Suicide is the biggest killer of men under 50 in the UK! Men working in construction in England are up to three times more likely to kill themselves. Long hours, lack of job security, loneliness, poor wages and a macho atmosphere are often blamed. Working in construction is a male dominant environment, as we know men don’t often talk about their feeling and issues and therefore are less likely to seek help.
A Men’s Health magazine survey of 15,000 readers revealed that 56% admitted to having suicidal thoughts. Furthermore, 70% of the men surveyed said they would not describe themselves as “living with high levels of positive mental health”. Social media plays a significant part in poor mental wellbeing with 80% of men comparing themselves to people on Instagram.
There is 22 times more funding for each cancer patient than for mental health problems! In August alone four men in their 20s and 30s have been found dead in Devon. More needs to be done to better support men’s mental health and stop them suffering in silence!
Educate your staff about mental health
Mental Health First Aid Training is a good first step to equipping your workforce with the knowledge to recognise mental illnesses. Every company has a physical first aider so why should it be different for mental health? A mental health first aider is just as important and especially with the construction field where you will have a lot of staff working independently. They would be able to spot the signs of mental illnesses and provide support. According to the charity MIND, 1 in 4 of us are likely to experience a mental health problem each year which is likely to impact on our ability to work. MHFA Training will arm your employees with the skills and confidence to recognise and support anyone dealing with mental stress, and guide those suffering towards seeking appropriate professional help.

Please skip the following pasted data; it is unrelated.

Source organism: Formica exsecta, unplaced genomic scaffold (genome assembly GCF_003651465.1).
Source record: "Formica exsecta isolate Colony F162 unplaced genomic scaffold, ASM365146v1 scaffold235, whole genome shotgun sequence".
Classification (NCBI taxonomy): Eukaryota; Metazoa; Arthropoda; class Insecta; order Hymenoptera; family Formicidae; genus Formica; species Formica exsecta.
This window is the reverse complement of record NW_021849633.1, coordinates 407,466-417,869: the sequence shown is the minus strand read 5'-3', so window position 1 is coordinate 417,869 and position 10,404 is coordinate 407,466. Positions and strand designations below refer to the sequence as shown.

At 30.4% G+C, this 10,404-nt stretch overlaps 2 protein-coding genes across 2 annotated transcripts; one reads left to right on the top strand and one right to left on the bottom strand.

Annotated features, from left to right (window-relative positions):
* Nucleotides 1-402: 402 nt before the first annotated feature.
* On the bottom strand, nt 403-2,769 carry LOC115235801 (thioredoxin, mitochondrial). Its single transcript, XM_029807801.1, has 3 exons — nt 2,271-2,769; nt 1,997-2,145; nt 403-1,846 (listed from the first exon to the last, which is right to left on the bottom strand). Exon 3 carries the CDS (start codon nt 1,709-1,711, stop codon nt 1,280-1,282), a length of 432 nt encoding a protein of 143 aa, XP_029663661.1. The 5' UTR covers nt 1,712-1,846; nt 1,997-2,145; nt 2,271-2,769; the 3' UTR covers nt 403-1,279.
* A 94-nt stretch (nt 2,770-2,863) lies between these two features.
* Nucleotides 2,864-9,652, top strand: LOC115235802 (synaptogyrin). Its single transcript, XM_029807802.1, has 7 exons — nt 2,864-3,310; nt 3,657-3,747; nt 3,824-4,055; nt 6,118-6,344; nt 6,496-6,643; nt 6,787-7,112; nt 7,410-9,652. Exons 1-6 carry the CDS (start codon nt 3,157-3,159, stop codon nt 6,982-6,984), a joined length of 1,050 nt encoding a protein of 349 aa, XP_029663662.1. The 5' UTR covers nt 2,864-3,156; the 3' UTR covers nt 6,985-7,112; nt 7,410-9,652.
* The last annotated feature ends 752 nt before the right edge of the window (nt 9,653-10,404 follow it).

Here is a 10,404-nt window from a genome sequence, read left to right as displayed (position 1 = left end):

Work from the top down and provide management training
Managers need to become competent, confident and compliant in dealing with stress and poor mental wellbeing in the workplace. Despite the awareness of mental health issues within the workplace and growing evidence surrounding it, there is still a certain taboo and a lack of support around it. A review commissioned by Theresa May in 2017 found that about 300,000 people with a long-term mental health problem lose their jobs each year. Working conditions and environment can have a significant impact on an employee’s mental wellbeing, the HSE states there are 526,000 workers suffering from work-related stress, depression or anxiety. Stress and Resilience Training provides managers with the understanding of the relationship between pressure and performance, stress within the workplace, managing change, and developing resilient teams and developing personal resilience for leaders. All topics can be customised to meet your organisations needs and what your employees are facing.